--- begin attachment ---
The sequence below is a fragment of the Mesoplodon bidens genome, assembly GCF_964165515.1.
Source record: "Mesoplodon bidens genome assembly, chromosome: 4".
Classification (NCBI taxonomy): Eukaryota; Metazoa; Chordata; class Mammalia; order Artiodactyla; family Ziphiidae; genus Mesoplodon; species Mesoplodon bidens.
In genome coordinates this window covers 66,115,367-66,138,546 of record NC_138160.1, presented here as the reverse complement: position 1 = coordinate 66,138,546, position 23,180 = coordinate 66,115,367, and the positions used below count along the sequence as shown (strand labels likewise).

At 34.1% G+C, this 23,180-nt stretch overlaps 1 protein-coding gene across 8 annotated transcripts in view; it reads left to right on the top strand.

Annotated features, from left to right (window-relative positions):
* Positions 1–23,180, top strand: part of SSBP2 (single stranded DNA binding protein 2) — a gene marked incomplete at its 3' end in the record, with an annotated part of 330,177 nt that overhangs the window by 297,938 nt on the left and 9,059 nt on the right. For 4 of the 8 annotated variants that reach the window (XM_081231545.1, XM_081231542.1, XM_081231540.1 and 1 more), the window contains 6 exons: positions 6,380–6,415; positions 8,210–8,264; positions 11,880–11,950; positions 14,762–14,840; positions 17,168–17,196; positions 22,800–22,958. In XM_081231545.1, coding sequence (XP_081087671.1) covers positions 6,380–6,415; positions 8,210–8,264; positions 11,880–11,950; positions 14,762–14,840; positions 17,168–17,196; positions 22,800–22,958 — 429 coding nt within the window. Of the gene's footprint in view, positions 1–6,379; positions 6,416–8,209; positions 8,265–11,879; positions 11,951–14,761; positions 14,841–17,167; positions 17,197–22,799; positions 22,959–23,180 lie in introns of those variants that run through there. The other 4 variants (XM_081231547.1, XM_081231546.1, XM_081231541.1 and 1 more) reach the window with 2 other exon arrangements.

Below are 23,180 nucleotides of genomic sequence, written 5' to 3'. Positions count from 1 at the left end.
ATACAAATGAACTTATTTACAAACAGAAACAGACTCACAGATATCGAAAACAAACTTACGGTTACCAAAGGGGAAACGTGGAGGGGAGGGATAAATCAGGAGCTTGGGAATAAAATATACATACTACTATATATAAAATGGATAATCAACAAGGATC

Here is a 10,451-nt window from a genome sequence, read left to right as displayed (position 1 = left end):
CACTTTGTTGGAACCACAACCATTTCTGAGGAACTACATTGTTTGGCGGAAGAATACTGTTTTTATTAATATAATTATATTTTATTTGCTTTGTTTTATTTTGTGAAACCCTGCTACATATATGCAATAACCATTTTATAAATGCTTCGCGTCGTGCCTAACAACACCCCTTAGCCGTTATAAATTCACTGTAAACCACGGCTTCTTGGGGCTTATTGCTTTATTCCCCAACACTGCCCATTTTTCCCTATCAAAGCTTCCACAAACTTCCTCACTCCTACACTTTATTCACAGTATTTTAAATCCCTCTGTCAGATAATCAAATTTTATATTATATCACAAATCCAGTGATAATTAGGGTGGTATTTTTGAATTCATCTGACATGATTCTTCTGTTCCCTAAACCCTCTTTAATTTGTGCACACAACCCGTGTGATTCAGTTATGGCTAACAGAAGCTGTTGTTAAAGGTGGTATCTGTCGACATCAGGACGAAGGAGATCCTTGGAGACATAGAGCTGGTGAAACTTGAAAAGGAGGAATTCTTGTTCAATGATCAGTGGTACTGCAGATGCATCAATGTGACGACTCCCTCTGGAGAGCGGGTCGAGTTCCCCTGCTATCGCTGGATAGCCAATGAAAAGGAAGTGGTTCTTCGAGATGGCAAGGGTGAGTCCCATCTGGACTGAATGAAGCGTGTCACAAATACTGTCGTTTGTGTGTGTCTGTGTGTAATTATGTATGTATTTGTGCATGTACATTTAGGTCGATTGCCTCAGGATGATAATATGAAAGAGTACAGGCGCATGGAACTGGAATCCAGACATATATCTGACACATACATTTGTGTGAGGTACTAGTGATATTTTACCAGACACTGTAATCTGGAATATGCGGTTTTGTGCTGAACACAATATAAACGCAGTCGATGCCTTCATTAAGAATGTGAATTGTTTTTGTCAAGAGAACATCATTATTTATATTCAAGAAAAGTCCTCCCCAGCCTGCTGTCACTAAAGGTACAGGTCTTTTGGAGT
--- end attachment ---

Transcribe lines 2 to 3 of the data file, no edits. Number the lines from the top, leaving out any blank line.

Source record: "Mesoplodon bidens genome assembly, chromosome: 4".
Classification (NCBI taxonomy): Eukaryota; Metazoa; Chordata; class Mammalia; order Artiodactyla; family Ziphiidae; genus Mesoplodon; species Mesoplodon bidens.